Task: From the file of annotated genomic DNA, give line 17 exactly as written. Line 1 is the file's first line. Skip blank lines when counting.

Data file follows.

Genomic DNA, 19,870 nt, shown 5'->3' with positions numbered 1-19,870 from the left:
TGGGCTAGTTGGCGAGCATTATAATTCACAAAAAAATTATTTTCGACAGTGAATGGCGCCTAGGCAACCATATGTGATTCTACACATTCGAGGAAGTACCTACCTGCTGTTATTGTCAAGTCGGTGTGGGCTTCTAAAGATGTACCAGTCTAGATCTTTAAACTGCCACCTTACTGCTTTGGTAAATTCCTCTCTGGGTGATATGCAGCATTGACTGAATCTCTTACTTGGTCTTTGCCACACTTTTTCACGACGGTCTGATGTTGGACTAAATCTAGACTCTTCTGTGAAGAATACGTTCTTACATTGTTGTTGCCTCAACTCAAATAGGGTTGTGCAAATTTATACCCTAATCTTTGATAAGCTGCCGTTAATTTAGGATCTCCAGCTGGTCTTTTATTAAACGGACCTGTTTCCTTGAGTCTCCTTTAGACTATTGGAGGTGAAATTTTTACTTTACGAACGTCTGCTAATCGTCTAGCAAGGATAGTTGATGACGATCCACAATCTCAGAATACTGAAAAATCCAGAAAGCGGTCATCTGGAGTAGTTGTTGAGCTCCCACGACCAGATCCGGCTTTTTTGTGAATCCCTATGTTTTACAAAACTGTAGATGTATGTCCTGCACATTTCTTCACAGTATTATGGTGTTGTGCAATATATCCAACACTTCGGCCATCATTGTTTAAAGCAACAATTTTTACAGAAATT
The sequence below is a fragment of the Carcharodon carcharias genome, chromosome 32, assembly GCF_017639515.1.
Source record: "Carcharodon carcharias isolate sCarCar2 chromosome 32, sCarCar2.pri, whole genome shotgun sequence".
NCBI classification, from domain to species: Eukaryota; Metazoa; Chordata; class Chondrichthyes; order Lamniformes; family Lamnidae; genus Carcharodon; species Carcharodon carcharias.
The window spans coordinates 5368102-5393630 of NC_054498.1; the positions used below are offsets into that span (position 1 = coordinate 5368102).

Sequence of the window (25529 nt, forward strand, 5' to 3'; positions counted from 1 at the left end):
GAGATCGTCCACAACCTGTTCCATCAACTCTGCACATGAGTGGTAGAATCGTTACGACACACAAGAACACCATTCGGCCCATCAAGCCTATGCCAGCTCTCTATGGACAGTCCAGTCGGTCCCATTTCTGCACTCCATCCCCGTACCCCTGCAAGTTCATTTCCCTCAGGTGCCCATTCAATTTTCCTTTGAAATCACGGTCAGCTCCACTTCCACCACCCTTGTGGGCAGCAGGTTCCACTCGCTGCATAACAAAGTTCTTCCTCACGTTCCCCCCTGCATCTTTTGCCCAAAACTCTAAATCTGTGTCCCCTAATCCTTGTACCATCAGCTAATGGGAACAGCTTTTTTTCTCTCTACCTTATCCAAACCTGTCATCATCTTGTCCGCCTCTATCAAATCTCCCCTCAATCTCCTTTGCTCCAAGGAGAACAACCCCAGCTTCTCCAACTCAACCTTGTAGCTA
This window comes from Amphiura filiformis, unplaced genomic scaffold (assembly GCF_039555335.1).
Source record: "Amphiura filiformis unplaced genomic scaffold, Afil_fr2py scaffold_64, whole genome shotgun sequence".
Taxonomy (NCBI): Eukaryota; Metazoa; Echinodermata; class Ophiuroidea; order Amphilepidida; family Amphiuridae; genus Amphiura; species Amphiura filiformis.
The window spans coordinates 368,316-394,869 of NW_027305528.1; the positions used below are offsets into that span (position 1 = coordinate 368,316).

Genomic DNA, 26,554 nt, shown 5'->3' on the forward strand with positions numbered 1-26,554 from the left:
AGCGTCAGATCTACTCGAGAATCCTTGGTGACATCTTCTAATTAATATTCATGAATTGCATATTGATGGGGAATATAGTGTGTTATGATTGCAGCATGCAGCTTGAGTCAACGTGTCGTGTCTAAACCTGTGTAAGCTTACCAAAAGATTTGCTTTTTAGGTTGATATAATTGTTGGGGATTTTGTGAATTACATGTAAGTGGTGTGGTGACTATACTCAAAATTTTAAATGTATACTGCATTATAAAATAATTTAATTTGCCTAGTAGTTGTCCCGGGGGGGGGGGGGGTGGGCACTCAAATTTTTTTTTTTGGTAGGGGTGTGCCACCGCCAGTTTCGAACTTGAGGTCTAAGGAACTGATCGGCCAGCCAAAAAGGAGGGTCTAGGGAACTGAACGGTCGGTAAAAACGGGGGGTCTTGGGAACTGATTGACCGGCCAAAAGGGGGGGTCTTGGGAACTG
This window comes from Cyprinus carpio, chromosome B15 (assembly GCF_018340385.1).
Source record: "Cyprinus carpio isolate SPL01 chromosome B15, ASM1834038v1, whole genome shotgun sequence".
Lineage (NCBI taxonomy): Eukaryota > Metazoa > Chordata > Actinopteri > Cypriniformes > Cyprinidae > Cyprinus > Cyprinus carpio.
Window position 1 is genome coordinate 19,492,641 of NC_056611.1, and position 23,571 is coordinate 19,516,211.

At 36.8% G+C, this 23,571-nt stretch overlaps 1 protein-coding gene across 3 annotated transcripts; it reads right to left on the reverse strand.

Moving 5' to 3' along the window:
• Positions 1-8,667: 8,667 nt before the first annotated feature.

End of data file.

Lineage (NCBI taxonomy): Eukaryota > Metazoa > Chordata > Actinopteri > Cypriniformes > Cyprinidae > Cyprinus > Cyprinus carpio.